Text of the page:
By Olivier D. Aznar (Reported from Business World’s Let’s Talk Tax, September 5, 2011)
The Bureau of Internal Revenue (BIR) is currently intensifying its tax assessment efforts to raise revenues for the government, and a commonly disputed tax finding is the deficiency on final withholding tax as a result of a taxpayer’s failure to apply for a tax treaty relief ruling with the bureau before using a preferential tax treaty rate.
To illustrate, take for example a domestic corporation that pays royalties to a foreign corporation. Under the Philippine Tax Code, in the absence of a tax treaty, what will be applied to such transaction is a 30% (rate effective beginning Jan. 1, 2009) final tax to be withheld by the domestic corporation-payor. Thus, if there is a tax treaty between the Philippines and the country of that foreign corporation, and the tax treaty provides for an exemption or for a lower tax rate (preferential tax rate), then such preferential tax rate could be used.
Unfortunately, though, BIR imposed a strict condition before the above-mentioned preferential tax rate could be used. The condition is that there must be “prior” application for a tax treaty relief ruling with the BIR [see Revenue Memorandum Order (RMO) No. 01-00 and No. 72-10]; otherwise, the taxpayer will be disqualified to avail of the preferential tax rate. Consequently, the domestic corporation-payor — being the tax withholding agent in the Philippines — will be assessed for tax deficiency if it used the preferential tax rate without said prior application. Furthermore, disqualification of the taxpayer from using the preferential tax rate will bar it from any future claim for refund if, later on, it could be found out that the transaction of the taxpayer is covered by the preferential tax rate, and the only flaw was non-submission of prior application of tax treaty relief ruling.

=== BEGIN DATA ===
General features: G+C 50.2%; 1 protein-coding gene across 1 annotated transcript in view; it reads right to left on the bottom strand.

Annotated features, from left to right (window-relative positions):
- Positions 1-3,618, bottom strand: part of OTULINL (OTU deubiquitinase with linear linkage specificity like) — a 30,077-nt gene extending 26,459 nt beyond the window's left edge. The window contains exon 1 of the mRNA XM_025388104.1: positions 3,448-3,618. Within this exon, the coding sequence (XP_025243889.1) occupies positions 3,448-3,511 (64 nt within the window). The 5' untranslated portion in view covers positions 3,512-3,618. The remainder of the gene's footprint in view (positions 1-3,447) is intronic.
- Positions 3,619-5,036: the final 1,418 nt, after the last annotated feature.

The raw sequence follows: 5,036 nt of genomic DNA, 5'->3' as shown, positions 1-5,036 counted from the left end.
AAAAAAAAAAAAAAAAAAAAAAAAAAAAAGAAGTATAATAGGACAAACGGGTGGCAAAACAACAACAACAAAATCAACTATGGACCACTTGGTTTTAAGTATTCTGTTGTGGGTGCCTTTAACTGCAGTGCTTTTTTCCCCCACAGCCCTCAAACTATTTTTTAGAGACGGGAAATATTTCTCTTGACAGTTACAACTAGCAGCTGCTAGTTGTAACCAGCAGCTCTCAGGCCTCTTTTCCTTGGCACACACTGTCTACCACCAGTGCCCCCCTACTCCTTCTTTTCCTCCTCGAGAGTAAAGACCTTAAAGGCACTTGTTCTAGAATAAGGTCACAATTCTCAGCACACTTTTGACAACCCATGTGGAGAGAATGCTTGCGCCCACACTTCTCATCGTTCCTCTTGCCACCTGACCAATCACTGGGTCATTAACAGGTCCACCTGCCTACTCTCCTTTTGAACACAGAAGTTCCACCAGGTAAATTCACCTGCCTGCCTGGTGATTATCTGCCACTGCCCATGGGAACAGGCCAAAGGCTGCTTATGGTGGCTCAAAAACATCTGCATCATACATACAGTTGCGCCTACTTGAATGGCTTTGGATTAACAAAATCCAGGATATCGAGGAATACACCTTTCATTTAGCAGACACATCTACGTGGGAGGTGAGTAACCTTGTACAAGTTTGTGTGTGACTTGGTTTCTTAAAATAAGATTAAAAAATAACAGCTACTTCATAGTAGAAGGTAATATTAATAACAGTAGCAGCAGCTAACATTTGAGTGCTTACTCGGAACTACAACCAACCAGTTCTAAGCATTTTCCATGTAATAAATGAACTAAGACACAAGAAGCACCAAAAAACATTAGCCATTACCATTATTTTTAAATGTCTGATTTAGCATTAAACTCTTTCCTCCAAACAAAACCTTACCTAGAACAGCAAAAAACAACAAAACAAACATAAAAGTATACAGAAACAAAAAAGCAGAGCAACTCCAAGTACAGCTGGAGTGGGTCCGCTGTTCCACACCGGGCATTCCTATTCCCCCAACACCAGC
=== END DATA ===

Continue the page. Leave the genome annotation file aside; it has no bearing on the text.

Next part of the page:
To recall, as stated in RMO No. 01-00 issued by the BIR in 2000, the bureau conceived that the requirement of prior application will avert any erroneous interpretation and/or application of treaty provisions. Then, in 2010, RMO 72-10 was issued providing for more detailed/updated rules while retaining the condition on prior application for tax treaty relief ruling. But, could the BIR validly impose such condition even if the Philippines, itself and the foreign country counterpart did not actually specify any condition precedent on the use of the preferential tax treaty rate? Is there really a categorical Philippine Tax Code provision which will support the said authority of the BIR?
In a Court of Tax Appeals (CTA) case decided in 2010, the CTA, in upholding RMO No. 01-00, referred to Section 6 of the Tax Code, without pointing to the specific subsection thereof. It was said then, that Section 6 of the National Internal Revenue Code of 1997 duly grants the Commissioner the power to make assessments and prescribe additional requirements for tax administration and enforcement.
A cautious reading of Section 6 of the Tax Code will show that the nearest subsection was Section 6(H) — Authority of the Commissioner to Prescribe Additional Procedural or Documentary Requirements, which provides the following: